The crew’s younger members are the bearlike Mose (ER’s Abraham Benrubi) and hapless Button (Diego Luna from Y tu Mamá También). On a trip to town for supplies, Mose gets in a brawl and is beaten close to death by the sheriff, who takes orders from the town patriarch, a cattle baron named Baxter (Michael Gambon, sporting a god-awful brogue). Baxter won’t abide free grazers trespassing on his land, and doesn’t mind resorting to murder to keep them off. Boss is willing to fight for his right to herd his cattle wherever he pleases, while Charlie becomes increasingly vengeful as his past life as a bloodthirsty soldier takes hold of him.

Fatally slowing the escalating incidents between the free rangers and Baxter’s minions are long interludes of the cowpokes just hanging out, and seemingly getting to know each other even though Boss and Charlie have been riding together for a decade. Costner is obviously in thrall to the Sergio Leone-Clint Eastwood canon here, especially Eastwood’s death-of-the-West masterpiece, Unforgiven, but the clumsily portentous dialogue doesn’t add anything except tedium. While building to the climactic showdown in town, Boss and Charlie pay innumerable visits to the local doctor to check on Mose, and then Button, who is waylaid back at the wagon. (Button, who appears to be at least 17, is continually referred to as “just a boy,” even though by the standards of the time he’d have been considered as being well into adulthood).

Charlie takes a shine to the doc’s assistant, Sue (Annette Bening), a woman who is no longer young and is brassily frank about her diminished expectations. This potentially intriguing romance—that Sue is willing to settle for a violent man with few prospects simply because he loves her—is turned into a laughable exercise in gobbledygooky, forward-thinking-speak. Their hamfisted romance is not helped by the nostalgic set design, which gives the town the idealized veneer of an old-timey postcard.

Throughout, characters state the obvious with annoying pomposity (“They broke the mold after him,” says Charlie of the tough-talking boss). Meanwhile, Boss dilutes any romance regarding the imminent end of an unfettered way of life by complaining about cowherding and stating his intentions to buy a saloon. By the time the big shoot-out finally occurs (the delays encompass a mawkish trip to the candy store), the conflict has lost so much momentum that the resulting carnage comes off as a bloodbath rather than a battle for freedom. We barely see the oppression the townspeople have endured under Baxter; apparently, viewers are supposed to fill in the blank by recalling Gene Hackman’s very similar character in The Quick and the Dead. Open Range is distractingly stranded between the pulp fiction of that film and the high-minded fatalism of classic Westerns from High Noon on; the meandering result may leave some viewers believing that those wide open spaces didn’t disappear fast enough.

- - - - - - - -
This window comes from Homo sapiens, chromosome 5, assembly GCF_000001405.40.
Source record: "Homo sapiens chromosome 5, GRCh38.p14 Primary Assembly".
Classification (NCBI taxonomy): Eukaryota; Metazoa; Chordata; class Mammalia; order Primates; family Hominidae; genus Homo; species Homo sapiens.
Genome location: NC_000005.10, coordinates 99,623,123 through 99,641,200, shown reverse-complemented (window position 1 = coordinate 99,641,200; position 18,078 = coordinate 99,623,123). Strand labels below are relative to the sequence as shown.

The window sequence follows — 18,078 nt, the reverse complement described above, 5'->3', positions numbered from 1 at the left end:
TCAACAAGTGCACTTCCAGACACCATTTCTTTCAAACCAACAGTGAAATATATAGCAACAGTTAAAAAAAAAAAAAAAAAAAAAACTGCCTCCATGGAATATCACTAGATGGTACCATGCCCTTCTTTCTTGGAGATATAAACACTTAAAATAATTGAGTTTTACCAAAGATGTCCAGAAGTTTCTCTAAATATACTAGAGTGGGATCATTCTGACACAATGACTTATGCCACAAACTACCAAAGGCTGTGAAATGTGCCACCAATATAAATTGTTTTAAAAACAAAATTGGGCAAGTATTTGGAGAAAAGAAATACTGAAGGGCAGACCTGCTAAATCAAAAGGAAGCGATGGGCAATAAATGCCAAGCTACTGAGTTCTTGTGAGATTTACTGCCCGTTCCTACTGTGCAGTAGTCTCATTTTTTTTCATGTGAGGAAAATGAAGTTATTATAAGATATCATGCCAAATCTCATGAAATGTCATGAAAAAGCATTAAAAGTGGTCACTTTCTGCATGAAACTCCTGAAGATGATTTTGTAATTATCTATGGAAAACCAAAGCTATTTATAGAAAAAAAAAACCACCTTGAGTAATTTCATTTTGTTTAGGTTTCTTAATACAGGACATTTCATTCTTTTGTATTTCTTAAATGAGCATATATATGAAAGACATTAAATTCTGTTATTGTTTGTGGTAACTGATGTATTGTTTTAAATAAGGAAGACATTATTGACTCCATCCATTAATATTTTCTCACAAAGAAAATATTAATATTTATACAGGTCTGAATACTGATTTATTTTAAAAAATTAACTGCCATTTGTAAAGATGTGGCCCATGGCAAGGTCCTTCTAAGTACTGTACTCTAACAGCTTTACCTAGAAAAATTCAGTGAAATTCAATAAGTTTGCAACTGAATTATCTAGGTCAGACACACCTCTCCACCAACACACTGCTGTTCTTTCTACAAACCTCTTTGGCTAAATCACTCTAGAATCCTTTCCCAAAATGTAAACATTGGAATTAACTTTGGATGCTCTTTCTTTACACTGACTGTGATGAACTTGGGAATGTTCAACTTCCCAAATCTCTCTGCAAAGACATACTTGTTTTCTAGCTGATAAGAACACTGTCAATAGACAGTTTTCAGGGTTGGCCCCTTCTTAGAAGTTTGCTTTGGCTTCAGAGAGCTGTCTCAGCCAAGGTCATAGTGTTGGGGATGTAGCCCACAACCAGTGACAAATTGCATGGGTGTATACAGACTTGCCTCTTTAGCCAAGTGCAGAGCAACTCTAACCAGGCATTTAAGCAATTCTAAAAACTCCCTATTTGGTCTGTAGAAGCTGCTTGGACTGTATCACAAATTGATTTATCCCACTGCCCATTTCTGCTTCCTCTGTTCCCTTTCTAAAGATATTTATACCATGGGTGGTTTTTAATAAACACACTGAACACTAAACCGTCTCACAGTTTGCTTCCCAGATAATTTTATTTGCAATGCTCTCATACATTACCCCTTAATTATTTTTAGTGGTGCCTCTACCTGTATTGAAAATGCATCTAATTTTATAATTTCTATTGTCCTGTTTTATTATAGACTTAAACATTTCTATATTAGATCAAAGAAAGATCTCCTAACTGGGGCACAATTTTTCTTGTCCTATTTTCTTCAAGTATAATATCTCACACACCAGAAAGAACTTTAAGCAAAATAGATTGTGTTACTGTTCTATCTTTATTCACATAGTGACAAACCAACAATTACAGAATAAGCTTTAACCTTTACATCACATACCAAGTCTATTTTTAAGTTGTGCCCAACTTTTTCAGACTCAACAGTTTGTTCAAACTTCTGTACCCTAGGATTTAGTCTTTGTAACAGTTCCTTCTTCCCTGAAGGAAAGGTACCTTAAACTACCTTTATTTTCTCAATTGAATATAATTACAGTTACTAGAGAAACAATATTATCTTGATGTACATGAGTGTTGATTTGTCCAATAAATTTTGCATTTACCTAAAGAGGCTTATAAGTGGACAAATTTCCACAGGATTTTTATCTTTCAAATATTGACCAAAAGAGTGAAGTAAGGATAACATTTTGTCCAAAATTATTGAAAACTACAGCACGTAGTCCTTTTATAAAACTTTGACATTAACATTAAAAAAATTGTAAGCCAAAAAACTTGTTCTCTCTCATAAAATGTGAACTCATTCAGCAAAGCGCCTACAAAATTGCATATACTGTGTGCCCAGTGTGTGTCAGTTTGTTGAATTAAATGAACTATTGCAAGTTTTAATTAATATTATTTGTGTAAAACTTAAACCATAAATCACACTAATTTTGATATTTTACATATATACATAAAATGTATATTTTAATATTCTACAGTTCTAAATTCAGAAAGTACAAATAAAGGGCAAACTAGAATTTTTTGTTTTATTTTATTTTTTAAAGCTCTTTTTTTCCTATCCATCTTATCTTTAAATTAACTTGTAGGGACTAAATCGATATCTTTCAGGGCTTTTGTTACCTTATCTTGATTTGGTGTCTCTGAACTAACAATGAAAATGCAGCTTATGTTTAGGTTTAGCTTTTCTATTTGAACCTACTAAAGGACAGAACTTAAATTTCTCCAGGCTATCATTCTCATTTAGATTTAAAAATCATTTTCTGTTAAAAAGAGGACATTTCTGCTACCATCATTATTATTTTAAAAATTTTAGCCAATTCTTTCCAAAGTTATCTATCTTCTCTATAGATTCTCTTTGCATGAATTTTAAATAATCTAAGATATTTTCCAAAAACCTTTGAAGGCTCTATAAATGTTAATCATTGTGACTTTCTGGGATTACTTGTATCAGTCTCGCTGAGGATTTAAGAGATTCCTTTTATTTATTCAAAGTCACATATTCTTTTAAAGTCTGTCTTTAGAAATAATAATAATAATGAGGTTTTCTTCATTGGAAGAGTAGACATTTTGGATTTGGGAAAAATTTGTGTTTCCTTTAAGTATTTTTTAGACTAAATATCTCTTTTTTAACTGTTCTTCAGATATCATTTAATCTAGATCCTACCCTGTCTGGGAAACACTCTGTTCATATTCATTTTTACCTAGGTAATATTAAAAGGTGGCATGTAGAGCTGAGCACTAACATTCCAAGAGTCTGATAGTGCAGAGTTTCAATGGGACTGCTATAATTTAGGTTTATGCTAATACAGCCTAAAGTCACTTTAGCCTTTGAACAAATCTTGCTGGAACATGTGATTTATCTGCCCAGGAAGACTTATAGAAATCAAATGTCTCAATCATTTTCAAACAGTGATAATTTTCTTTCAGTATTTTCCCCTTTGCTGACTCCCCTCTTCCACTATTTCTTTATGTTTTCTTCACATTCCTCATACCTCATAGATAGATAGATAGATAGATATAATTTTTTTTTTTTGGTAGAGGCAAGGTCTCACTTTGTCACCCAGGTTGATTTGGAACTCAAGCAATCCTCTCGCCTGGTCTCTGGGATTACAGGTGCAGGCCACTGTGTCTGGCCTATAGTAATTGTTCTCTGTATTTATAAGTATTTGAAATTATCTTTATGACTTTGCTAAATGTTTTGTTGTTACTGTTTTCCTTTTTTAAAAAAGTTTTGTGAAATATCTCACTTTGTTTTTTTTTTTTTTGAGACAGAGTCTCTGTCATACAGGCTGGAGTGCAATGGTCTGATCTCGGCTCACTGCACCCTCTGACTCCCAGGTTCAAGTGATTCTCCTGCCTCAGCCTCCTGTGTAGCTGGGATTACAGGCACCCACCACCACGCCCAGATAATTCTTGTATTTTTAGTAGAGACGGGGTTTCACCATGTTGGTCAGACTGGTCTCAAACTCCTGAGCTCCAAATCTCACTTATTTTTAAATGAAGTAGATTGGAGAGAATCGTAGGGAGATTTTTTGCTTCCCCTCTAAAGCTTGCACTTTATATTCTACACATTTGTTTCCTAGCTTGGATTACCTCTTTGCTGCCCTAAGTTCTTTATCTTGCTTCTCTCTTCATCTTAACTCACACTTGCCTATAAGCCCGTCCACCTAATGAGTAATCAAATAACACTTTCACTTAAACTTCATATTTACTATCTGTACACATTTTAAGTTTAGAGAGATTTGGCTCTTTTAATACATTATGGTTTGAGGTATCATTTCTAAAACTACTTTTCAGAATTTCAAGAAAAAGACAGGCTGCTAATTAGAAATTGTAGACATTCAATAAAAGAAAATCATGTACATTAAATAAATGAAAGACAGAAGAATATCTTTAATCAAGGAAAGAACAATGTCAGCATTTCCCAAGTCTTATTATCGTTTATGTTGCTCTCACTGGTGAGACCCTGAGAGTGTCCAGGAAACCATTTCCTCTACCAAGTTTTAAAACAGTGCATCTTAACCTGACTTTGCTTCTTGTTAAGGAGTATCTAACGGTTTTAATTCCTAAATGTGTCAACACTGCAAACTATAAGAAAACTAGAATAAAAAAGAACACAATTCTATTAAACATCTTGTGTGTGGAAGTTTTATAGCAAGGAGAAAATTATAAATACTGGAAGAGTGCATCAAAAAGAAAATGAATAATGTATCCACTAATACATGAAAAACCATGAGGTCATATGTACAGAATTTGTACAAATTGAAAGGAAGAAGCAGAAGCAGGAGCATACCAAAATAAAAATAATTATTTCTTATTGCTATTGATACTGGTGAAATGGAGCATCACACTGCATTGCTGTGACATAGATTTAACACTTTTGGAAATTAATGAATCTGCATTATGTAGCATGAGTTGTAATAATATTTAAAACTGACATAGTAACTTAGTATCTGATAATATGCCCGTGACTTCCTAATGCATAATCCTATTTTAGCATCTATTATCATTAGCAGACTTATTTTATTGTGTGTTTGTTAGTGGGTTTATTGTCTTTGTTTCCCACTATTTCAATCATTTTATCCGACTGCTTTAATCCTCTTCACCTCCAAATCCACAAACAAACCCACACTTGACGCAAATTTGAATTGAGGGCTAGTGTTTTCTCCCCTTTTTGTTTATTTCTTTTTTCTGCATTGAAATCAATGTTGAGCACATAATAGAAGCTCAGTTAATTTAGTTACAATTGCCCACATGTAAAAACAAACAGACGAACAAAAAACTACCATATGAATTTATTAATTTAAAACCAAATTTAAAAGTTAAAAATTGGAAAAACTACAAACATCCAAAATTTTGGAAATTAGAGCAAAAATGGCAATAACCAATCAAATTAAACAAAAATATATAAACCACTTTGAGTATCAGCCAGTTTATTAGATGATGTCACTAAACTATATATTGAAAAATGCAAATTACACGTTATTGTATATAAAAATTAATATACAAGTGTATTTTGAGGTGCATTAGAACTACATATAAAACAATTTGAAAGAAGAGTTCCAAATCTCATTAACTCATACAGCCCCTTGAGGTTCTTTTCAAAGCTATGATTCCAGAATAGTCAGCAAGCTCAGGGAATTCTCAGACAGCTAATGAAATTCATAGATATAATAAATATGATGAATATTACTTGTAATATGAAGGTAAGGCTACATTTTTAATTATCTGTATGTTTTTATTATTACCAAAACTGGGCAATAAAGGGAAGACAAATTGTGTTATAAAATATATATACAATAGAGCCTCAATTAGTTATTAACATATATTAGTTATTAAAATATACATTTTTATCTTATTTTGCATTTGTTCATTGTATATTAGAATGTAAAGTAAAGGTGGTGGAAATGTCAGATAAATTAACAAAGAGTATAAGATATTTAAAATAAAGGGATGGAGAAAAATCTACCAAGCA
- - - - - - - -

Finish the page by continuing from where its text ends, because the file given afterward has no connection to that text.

—Ann Morrow

Developmentally Disabled

Uptown Girls
Directed by Boaz Yakin

Mostly a showcase for the physical charms of Brittany Murphy, who mugs shamelessly as the camera ogles her every ditzy turn, Uptown Girls has a redeeming bit of grit within its confectionery concept of a script. Directed by Boaz Yakin, the fall and fairy-tale rise of a self-centered trust-fund baby manages to work in a real issue—that of how unacknowledged loss can warp the development of children of any age.

Murphy is Molly Gunn, a party girl in New York City whose mother and rock-star father died when she was a child. Molly has existed in perpetual childhood ever since, and receives a rude awakening when her manager makes off with her money. Having just turned 22, she is faced with realities like rent, employment, and household chores for the first time. Through a connection in her rock-industry social circle (presented with pathetic inauthenticity), Molly lands a job as nanny to Lorraine, called “Ray” (Dakota Fanning), the tyrannical 8-year-old daughter of a hotshot agent (Heather Locklear). Ray occupies about as much time on her mother’s mind as her limo driver.

Left on her own in a penthouse with a fleet of servants, Ray is preternaturally grown-up and sarcastic, and it’s hatred at first day for the two pampered princesses. But not for long, of course, and the scenes where they argue, play, and compare their experiences are the best in the film, with Murphy displaying a genuine warmth that the rest of the story ignores in favor of brainless pratfalls. She also holds her own with Fanning (I Am Sam), a formidable pint-size thespian with Mamet-style delivery.

Yakin, auteur of the critical smash Fresh, which centered on a savvy 12-year-old drug runner, has an acute understanding of the trials of being a child in a relentlessly adult world. But unfortunately, Yakin is not the screenwriter here, and the rest of the film concerns Molly’s unfulfilling romance with a mopey, Morrissey-style rocker (bland Jesse Spencer), whose musical sequences are wincingly awful. Tack on a saccharine ending tied to the cheesiest dance routine in film history, and the best that can be said for Uptown Girls is that teen audiences could do worse.

—Ann Morrow